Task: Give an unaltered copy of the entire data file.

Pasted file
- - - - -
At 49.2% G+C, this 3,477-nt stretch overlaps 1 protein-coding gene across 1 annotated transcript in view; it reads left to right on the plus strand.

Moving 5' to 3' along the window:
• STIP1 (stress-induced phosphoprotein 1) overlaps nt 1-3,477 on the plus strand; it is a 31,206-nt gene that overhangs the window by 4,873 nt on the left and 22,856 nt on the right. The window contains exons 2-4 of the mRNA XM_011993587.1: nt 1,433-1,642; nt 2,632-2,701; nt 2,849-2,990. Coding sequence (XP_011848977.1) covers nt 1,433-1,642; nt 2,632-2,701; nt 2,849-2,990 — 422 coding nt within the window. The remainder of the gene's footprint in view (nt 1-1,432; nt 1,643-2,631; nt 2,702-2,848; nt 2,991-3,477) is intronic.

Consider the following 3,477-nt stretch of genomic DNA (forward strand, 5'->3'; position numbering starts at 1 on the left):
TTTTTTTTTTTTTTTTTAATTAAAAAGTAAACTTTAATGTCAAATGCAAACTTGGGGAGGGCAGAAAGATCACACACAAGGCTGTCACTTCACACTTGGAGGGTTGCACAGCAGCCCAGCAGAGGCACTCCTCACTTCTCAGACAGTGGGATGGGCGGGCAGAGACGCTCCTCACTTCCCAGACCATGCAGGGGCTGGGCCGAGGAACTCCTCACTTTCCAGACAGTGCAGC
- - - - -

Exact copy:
At 49.2% G+C, this 3,477-nt stretch overlaps 1 protein-coding gene across 1 annotated transcript in view; it reads left to right on the plus strand.

Moving 5' to 3' along the window:
• STIP1 (stress-induced phosphoprotein 1) overlaps nt 1-3,477 on the plus strand; it is a 31,206-nt gene that overhangs the window by 4,873 nt on the left and 22,856 nt on the right. The window contains exons 2-4 of the mRNA XM_011993587.1: nt 1,433-1,642; nt 2,632-2,701; nt 2,849-2,990. Coding sequence (XP_011848977.1) covers nt 1,433-1,642; nt 2,632-2,701; nt 2,849-2,990 — 422 coding nt within the window. The remainder of the gene's footprint in view (nt 1-1,432; nt 1,643-2,631; nt 2,702-2,848; nt 2,991-3,477) is intronic.

Consider the following 3,477-nt stretch of genomic DNA (forward strand, 5'->3'; position numbering starts at 1 on the left):
TTTTTTTTTTTTTTTTTAATTAAAAAGTAAACTTTAATGTCAAATGCAAACTTGGGGAGGGCAGAAAGATCACACACAAGGCTGTCACTTCACACTTGGAGGGTTGCACAGCAGCCCAGCAGAGGCACTCCTCACTTCTCAGACAGTGGGATGGGCGGGCAGAGACGCTCCTCACTTCCCAGACCATGCAGGGGCTGGGCCGAGGAACTCCTCACTTTCCAGACAGTGCAGC